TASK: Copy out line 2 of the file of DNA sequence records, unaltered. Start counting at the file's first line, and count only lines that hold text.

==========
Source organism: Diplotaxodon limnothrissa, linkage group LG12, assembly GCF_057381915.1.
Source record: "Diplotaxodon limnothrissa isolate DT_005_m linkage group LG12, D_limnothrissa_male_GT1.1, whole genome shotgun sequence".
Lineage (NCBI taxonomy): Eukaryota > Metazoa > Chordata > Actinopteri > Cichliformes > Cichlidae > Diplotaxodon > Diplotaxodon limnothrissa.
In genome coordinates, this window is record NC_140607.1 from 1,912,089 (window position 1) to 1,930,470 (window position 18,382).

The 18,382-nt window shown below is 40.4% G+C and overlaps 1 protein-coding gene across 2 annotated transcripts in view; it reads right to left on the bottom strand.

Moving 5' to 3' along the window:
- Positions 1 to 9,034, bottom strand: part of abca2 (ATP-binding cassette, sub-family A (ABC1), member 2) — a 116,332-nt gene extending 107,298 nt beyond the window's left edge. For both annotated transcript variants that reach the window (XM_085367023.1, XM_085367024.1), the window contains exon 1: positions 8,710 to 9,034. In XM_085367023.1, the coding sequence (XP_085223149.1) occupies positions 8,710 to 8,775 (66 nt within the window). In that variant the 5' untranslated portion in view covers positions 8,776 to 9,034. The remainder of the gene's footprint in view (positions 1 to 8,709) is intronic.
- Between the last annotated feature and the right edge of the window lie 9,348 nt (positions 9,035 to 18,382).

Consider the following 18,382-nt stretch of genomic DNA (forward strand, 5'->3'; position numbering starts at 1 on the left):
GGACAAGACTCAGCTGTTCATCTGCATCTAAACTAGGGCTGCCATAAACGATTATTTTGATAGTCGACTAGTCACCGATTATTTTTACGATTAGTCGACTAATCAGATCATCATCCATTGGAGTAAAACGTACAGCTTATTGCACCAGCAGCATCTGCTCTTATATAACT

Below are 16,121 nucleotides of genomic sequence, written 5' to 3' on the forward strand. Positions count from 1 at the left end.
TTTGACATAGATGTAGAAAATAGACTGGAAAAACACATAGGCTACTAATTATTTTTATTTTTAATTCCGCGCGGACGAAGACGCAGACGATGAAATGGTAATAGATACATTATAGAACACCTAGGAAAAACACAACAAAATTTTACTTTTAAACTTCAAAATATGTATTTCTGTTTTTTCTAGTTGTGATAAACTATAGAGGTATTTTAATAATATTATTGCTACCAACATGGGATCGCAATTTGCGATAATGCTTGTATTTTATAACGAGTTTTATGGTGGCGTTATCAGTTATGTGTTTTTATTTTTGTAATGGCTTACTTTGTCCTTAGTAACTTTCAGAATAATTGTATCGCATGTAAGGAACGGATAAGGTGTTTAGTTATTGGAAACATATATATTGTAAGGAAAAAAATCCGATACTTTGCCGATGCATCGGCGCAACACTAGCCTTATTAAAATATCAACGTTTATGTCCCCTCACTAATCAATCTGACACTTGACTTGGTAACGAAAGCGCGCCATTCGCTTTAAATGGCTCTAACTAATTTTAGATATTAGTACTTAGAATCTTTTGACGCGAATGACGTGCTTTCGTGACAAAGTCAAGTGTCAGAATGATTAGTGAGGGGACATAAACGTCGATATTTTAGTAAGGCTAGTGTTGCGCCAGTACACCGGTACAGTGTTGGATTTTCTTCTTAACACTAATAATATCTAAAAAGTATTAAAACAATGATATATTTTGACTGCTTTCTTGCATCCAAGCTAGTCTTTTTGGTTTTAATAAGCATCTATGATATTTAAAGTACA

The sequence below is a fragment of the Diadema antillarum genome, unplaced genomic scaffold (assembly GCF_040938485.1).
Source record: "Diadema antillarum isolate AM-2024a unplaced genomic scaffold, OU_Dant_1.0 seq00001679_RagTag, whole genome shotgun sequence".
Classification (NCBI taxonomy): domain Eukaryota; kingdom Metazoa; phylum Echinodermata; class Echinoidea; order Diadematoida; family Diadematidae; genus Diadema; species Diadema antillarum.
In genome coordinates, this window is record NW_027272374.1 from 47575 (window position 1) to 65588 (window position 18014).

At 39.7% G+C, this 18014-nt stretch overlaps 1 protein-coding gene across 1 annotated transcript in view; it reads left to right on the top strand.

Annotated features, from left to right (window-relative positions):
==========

Source record: "Diplotaxodon limnothrissa isolate DT_005_m linkage group LG12, D_limnothrissa_male_GT1.1, whole genome shotgun sequence".